Magnetic Resonance Imaging of the Brain, Head, and Neck: A Text Atlas

Michael S. Huckman, MD
JAMA. 1986;255(1):100. doi:10.1001/jama.1986.03370010110040.
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Published online


This is an excellent introductory textbook for physicians who interpret magnetic resonance images. It includes physics, biophysics, and anatomy. The three basic sections deal with the physical principles involved in the generation of these images, the effects of magnetic resonance imaging devices on living tissues, and the normal anatomy seen in such images of the brain, head, neck, and cervical area of the spine.

The section on the fundamentals of magnetic resonance image interpretation is written with the clinician in mind. In the explanation of the physical basis for the different kinds of relaxation times, an example demonstrates the difference in the appearance of cerebrospinal fluid within the subarachnoid space and when forced into periventricular white matter as interstitial edema. Most of the illustrations in this section are large, refreshingly free of arrows, and of good quality. In almost every instance, the authors show a particular entity using different pulse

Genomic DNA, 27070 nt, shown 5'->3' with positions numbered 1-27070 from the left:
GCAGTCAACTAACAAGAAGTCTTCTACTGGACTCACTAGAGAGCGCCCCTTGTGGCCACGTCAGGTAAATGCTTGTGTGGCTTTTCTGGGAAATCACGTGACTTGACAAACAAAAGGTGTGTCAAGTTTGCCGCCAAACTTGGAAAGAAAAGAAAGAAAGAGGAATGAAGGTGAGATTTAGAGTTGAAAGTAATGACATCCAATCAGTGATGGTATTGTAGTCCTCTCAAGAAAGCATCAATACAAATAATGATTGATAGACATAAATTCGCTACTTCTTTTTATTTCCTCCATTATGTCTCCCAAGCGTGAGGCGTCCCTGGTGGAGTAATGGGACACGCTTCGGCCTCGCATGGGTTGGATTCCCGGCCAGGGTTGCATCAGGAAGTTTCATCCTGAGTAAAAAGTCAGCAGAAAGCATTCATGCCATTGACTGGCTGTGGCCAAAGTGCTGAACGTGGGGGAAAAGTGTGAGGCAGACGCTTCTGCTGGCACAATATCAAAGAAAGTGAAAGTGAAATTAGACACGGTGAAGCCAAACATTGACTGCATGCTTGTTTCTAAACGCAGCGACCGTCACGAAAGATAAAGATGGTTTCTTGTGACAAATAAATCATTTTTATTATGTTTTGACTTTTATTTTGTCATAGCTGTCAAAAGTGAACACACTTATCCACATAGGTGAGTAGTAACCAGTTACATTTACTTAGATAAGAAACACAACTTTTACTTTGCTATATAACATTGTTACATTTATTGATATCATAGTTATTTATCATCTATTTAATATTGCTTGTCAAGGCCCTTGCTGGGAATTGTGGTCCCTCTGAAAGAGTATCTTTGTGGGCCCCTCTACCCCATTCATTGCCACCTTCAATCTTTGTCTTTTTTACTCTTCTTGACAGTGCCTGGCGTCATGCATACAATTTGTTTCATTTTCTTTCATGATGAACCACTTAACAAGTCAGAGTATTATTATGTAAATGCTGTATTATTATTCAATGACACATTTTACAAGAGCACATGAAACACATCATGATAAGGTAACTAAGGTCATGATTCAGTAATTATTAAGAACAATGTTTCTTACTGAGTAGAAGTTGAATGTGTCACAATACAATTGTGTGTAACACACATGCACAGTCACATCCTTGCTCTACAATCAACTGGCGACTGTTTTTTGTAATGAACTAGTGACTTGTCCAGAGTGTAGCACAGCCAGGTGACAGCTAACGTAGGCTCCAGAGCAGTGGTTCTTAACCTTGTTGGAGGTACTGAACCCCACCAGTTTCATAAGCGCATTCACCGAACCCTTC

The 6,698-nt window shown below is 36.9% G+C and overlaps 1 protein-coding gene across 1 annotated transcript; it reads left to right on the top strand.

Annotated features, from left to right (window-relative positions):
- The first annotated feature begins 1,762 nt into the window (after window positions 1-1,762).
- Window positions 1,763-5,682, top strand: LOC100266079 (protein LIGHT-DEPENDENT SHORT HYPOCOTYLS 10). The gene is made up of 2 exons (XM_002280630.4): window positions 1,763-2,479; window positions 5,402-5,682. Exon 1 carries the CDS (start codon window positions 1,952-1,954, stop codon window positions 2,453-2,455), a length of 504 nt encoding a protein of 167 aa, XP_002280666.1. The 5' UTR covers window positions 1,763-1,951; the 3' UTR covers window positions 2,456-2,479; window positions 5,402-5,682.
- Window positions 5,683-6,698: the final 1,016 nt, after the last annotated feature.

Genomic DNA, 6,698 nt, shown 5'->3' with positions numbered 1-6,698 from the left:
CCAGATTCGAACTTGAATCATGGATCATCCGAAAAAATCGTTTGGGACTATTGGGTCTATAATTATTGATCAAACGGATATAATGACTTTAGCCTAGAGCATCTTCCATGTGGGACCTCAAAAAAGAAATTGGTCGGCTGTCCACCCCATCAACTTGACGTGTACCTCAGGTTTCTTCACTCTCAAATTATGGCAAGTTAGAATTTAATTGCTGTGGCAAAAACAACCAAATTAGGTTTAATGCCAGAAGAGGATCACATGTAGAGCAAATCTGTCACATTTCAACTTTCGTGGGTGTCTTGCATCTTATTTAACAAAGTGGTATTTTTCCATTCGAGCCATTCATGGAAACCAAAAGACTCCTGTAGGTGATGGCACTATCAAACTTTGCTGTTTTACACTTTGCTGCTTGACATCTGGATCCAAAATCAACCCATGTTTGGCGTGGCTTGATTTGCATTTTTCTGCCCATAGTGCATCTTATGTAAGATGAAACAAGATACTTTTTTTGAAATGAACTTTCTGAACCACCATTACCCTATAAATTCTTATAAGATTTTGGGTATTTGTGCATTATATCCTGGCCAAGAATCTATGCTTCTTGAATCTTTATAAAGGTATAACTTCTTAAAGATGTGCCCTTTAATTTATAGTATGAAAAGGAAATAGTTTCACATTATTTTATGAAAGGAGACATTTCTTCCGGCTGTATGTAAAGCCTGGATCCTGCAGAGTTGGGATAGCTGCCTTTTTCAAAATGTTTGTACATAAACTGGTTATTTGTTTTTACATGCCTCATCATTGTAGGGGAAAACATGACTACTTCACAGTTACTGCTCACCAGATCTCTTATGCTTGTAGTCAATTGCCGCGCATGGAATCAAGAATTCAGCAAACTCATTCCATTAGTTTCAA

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The American Medical Association is accredited by the Accreditation Council for Continuing Medical Education to provide continuing medical education for physicians. The AMA designates this journal-based CME activity for a maximum of 1 AMA PRA Category 1 CreditTM per course. Physicians should claim only the credit commensurate with the extent of their participation in the activity. Physicians who complete the CME course and score at least 80% correct on the quiz are eligible for AMA PRA Category 1 CreditTM.
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